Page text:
Companies and advertisers have long realized the unprecedented power social media affords them to market their products. Particularly through the social media app Instagram, many posts by celebrities and other influential users are actually paid ads and endorsements. American advertising law requires advertisers to tell people when they are targets of advertising, and as a result, the Federal Trade Commission requires paid Instagram endorsements to be identified with a hashtag indicating that it is a sponsored ad. However, as reported by The Fashion Law, the FTC has done little to enforce this policy, and consumer interest groups such as Public Citizen and the Center for Digital Democracy are now demanding more action by the FTC. In their recent letter to the FTC, consumer interest groups cite over 50 recent examples of undisclosed paid ads by prominent celebrities such as the Beckhams and the Kardashians. The letter also points out the increasing use of social media campaigns by companies to advertise their products: companies give free products to average consumers, who are then encouraged to post pictures of themselves using the products and include a hashtag stating the specific company’s name. Because the consumers who post the pictures often do not disclose that they received the product for free, these posts, like the paid celebrity endorsements, violate FTC’s policy against deceptive ads.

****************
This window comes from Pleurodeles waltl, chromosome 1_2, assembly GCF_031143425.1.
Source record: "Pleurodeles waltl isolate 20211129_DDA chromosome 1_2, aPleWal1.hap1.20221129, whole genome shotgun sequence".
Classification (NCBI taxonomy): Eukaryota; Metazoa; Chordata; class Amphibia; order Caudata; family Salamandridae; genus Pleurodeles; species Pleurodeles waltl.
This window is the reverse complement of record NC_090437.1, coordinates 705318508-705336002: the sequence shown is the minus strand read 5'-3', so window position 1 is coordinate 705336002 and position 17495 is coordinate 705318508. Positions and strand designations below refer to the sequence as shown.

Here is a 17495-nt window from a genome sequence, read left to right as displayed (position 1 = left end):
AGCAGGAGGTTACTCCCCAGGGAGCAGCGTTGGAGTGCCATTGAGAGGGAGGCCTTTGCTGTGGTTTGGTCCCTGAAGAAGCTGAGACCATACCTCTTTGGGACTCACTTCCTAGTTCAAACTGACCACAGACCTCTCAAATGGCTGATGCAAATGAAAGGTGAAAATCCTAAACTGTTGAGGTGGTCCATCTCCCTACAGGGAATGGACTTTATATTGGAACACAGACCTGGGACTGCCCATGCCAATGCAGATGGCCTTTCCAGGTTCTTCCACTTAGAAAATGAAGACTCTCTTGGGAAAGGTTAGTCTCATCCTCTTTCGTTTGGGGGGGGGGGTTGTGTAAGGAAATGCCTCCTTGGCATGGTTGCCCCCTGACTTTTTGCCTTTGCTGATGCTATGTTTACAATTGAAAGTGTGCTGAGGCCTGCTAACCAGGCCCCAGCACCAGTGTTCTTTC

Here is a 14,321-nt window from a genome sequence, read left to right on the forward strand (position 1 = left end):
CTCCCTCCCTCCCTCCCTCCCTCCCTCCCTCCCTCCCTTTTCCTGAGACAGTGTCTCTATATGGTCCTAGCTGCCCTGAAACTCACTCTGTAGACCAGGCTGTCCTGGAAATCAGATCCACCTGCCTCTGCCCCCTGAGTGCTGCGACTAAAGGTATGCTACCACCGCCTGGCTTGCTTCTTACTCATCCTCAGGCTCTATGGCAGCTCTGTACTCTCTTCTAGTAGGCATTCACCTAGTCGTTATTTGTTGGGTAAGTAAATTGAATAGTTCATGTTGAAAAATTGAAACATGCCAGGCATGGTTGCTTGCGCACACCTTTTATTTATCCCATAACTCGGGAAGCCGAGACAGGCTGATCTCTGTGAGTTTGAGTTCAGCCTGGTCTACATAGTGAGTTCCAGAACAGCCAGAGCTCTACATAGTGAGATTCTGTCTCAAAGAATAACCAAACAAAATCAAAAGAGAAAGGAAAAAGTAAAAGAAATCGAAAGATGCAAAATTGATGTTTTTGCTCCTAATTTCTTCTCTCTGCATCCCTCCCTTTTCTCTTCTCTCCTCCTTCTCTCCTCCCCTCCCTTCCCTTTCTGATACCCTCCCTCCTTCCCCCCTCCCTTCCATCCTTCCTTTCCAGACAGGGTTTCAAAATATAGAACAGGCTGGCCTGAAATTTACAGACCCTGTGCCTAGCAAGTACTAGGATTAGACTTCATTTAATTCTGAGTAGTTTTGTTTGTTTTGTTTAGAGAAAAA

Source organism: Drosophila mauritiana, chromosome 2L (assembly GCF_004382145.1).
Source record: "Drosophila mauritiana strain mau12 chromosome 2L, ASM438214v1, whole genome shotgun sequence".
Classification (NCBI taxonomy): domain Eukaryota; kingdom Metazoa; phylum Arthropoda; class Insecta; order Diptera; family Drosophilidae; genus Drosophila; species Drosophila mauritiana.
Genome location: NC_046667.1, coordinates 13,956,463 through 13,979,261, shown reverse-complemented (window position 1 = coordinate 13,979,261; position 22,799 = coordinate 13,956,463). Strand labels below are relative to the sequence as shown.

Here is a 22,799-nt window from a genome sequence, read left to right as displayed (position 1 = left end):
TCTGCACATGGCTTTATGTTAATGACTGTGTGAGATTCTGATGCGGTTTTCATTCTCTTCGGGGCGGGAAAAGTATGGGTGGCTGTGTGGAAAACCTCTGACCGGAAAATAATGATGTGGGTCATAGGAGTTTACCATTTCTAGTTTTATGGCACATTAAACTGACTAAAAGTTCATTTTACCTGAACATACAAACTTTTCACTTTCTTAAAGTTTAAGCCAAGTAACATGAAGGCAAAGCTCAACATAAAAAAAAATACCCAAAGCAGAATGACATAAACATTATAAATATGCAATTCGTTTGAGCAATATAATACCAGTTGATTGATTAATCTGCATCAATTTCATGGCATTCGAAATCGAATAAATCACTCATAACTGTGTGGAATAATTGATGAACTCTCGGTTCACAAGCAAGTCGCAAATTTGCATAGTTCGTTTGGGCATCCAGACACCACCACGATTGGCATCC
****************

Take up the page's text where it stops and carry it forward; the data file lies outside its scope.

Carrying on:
The consumer interest groups assert that these undisclosed paid ads “covertly promote products that could harm consumers, especially teens and young adults,” who don’t realize that the celebrities are being paid and may not even actually use the product. These deceptive ads, disguised as genuine content, “trick consumers into believing they are receiving legitimate advice or recommendations.”
Prudence Ng is an Entertainment Highlight Contributor for the Harvard Journal of Sports and Entertainment Law and a current first year student at Harvard Law School (Class of 2019).
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